To anyone who has followed national politics in the United States of America for twenty years or more, Newt Gingrich is well known for being a force behind the Republican Party takeover of the U.S. Congress in 1994 after two years of Bill Clinton’s presidency. What is not as well known is the intensity of the ups and downs in the relationship of these two men over the years, especially from 1994 to 1998, and the stark similarities between them despite publicly being on entirely different ends of the political spectrum. In The Pact, author Steven M. Gillon, resident historian for the History Channel, examines the lives of both men, culminating in a secret meeting held between them in October 1997 to work out a plan to promote and implement Social Security reform. Unfortunately, the deal between them fell through when the Lewinsky scandal broke in January 1998.

The Pact is biographical in nature, highlighting the personal accomplishments and struggles of Newt Gingrich and Bill Clinton. Dr. Gillon notes at the beginning the similarities of both men having strong mothers and emotionally distant stepfathers, and shadows of that carry through the book. Both men first ran for Congress in 1974 and the author describes both as being very intelligent and intellectually curious, and both are incredibly gifted in many respects with a parallel lack of self-discipline in other respects. Both value the middle road where things can get done. But while President Clinton tended toward being more emotionally intelligent and appearing soft on the outside with a stubborn inner core, Speaker Gingrich is a man who is highly combative and bombastic on the outside with a soft inner core.

Dr. Gillon brings us many reminders of the highly complex nature of American politics, as power, ideology, personality, and what is doable versus what is desired all collide. The Pact is an excellent review American politics of the 1990s viewed through the lives of two men who embodied the public discussions of the time.

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Photos of Israel’s nuclear weapons production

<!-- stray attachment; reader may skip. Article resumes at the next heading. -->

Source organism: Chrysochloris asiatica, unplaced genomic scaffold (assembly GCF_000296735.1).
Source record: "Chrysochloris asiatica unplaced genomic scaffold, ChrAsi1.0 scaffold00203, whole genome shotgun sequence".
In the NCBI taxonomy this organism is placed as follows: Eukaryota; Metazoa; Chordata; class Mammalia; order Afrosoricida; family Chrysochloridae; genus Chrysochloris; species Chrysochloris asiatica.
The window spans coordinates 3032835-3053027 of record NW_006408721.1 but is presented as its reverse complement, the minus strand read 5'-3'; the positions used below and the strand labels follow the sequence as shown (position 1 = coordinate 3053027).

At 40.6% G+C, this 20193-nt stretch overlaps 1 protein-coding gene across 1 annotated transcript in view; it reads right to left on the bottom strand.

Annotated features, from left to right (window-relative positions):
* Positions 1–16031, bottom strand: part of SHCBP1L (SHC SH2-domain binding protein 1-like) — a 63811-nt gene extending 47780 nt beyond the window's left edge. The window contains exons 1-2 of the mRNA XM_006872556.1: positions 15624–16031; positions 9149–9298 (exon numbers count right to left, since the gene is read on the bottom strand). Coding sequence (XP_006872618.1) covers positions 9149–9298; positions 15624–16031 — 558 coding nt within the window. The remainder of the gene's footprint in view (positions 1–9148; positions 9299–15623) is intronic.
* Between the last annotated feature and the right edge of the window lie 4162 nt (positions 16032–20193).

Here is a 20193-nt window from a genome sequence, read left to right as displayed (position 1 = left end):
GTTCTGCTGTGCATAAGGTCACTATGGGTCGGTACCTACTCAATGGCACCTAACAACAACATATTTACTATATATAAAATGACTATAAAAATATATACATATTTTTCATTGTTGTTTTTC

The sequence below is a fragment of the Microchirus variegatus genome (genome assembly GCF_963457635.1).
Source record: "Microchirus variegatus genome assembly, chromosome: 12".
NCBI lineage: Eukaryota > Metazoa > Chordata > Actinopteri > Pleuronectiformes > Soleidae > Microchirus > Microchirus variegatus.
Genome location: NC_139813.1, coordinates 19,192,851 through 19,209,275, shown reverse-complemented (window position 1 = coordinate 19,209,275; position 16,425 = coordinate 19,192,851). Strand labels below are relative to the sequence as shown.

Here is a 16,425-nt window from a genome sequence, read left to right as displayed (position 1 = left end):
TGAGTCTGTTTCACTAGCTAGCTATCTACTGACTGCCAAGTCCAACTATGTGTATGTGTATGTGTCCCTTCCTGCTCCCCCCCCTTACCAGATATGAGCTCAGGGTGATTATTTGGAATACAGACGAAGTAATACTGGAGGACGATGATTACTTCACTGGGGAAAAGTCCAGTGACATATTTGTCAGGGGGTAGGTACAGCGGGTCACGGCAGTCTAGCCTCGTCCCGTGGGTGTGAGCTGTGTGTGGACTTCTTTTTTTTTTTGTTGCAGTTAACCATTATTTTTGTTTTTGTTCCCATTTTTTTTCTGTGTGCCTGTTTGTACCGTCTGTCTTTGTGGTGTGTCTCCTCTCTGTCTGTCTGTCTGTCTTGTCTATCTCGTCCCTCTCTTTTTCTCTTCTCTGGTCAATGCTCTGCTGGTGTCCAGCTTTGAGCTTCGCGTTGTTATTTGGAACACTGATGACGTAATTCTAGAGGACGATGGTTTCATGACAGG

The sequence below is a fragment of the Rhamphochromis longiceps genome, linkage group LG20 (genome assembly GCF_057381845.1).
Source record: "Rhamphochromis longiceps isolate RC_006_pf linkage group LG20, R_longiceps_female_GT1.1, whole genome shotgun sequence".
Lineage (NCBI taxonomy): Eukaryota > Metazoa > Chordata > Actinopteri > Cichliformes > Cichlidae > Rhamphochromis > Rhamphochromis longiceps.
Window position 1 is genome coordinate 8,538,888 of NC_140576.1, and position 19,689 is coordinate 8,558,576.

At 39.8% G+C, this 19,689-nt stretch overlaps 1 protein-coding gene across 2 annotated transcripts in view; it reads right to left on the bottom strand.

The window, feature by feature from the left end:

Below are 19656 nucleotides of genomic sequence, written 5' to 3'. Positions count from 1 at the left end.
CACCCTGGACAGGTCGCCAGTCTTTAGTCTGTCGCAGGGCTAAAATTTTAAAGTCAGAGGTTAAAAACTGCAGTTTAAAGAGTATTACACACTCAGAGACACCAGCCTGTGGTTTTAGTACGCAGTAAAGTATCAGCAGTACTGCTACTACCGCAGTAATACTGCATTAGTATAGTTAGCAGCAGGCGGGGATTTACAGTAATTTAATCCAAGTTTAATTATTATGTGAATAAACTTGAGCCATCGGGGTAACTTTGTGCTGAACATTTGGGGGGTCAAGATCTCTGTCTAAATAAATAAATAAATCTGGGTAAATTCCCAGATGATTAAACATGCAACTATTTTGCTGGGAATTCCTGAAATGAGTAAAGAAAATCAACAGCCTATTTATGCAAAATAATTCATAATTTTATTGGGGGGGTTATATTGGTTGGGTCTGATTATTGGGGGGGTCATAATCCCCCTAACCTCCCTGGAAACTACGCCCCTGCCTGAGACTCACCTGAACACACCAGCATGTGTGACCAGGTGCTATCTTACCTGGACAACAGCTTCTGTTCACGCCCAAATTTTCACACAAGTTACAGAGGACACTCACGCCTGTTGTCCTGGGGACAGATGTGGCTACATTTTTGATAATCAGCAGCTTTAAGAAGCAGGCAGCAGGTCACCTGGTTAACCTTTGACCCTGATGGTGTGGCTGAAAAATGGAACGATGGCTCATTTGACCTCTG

Photos of Israel’s nuclear weapons production

Book review by Tom Ryerson
January 29, 2012

Triple Cross: Israel, the Atomic Bomb & the Man Who Spilled the Secrets by Louis Toscano. Birch Lane Press / Carol Publishing Group, 1990. 321 pp.

This current events inside scoop from 1990 was written by a veteran journalist of United Press International to tell the how and why behind the man who in 1986 leaked photographs of Israel’s nuclear weapons program. In 1985, Mordechai Vanunu had been working at the Dimona plant for eight years when he decided he could no longer stomach the state of things in Israel because of his increasingly pro-Arab views. On the way out, he took some pictures, not sure exactly what he would do with them. Months later, Mr. Vanunu permitted his photographs to be published by the Sunday Times of London along with an account of his story. He was subsequently kidnapped by Israeli intelligence and transported back to Israel for a secret trial and sentencing. Mr.Toscano notes that it was later found that the Israeli government became aware of the pictures at the highest level of government, and still permitted them to be published.

Though he did not interview Mr. Vanunu for this book, Mr. Toscano notes that he interviewed more than 120 people for the report. Triple Cross is an intriguing and compelling tale of the intersections of religious, political, and economic philosophies along with personal backgrounds, families, life struggles, and accidents of history.